When Hanuš finally does lead Jakub into the purple extraterrestrial vapors orbiting around Jupiter that seem to be haunting humans from the sky back on Earth, “Spaceman” explodes into a messy spectacle of kitschy special effects that only remind the audience of the four walls of green screen inevitably surrounding Sandler during their making. The idea of glittering space ghost particles offering communication with an Earthling feels ripped from some bad ‘90s sci-fi concept. And the bluntness of the dialogue doesn’t help elevate “Spaceman” beyond anything but the mundane either, as Jakub, faced with the vastness of Jupiter’s atmosphere ahead, tells Hanuš, “I feel fear.” You could’ve shown us that rather than told it.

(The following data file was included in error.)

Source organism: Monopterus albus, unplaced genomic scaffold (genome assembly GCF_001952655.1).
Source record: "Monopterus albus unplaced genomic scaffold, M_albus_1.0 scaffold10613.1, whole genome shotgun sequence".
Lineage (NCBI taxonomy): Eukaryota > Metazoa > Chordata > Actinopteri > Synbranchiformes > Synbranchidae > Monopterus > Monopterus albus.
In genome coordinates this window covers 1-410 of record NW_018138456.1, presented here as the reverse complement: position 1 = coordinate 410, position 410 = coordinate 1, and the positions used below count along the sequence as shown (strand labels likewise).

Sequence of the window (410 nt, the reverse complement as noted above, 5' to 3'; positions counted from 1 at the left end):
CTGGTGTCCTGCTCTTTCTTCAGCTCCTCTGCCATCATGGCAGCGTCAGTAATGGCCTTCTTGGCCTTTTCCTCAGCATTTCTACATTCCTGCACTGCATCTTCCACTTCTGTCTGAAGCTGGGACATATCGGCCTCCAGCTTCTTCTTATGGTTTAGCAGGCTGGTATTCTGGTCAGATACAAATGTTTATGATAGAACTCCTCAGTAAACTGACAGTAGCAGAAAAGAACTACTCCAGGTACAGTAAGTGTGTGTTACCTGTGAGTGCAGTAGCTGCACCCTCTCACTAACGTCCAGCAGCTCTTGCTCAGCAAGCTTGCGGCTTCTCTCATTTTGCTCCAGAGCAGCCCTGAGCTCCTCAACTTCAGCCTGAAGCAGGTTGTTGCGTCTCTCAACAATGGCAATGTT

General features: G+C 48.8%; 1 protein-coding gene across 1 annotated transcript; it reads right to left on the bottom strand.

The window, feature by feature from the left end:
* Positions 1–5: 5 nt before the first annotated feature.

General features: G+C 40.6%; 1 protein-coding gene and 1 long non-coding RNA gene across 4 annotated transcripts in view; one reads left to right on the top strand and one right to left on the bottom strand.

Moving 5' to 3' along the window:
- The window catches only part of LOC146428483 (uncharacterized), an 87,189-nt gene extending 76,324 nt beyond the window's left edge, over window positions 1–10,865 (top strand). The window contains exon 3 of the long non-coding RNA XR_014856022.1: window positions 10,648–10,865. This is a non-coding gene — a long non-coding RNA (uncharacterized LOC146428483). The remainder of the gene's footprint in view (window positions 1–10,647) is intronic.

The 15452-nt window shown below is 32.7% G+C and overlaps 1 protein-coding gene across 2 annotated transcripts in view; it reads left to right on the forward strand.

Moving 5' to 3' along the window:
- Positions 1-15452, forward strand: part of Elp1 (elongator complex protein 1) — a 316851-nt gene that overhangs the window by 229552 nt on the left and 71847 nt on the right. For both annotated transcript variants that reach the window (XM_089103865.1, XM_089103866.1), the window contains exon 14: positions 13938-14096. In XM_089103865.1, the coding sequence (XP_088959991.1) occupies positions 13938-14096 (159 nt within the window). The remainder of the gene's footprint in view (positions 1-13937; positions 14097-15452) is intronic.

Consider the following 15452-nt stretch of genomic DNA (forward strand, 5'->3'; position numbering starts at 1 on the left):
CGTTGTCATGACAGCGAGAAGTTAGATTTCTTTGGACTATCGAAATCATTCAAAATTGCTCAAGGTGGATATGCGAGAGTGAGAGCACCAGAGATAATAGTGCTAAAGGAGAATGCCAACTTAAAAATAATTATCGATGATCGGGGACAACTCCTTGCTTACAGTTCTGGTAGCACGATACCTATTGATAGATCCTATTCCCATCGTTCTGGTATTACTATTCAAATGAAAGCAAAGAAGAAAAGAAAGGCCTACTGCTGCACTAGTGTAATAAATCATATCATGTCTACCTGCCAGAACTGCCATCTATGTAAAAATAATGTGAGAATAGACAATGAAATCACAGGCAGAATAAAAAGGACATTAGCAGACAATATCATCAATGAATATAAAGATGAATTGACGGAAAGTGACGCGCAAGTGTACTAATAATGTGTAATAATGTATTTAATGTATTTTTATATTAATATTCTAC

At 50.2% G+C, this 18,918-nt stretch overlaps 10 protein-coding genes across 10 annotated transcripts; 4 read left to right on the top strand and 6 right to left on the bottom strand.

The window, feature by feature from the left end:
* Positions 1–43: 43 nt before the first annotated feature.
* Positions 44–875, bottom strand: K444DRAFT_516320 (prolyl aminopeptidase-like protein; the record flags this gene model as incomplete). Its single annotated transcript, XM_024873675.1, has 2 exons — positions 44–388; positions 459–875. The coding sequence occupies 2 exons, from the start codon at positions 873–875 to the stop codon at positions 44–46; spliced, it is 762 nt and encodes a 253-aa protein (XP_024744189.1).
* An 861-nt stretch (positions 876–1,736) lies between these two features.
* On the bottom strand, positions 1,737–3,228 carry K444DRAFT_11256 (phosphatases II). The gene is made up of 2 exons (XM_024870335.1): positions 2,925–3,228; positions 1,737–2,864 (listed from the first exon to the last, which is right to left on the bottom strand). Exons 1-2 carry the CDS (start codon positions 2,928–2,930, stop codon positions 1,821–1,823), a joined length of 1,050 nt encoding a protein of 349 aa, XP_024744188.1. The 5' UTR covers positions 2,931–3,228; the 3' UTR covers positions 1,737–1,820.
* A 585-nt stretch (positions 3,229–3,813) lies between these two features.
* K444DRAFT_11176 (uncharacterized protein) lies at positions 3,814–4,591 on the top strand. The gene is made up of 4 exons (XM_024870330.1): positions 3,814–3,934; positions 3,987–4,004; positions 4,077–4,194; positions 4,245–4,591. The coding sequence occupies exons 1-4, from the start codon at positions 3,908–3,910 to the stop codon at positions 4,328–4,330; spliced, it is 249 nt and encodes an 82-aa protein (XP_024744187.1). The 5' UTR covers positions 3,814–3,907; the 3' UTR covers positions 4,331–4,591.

Seeing Sandler whirl gravity-free throughout the space shuttle isn’t without its pleasures, as it’s certainly not something we’ve seen from the “Uncut Gems” and “Waterboy” actor before. But beyond the physical demands of the role — Sandler was wired up by stuntmen each day on set — “Spaceman” brings no new shade to some of the glummer Sandler personas we’re already familiar with. Renck’s film leaves him quite literally lost in space with nowhere to go, and rather than leave us with new perspectives on space travel or marital discord or an awe-eyed curiosity about either, we leave with a shrug.

Grade: C

“Spaceman” premiered at the Berlin Film Festival. Netflix will open it theatrically on Friday, February 23 before it starts streaming on Friday, March 1.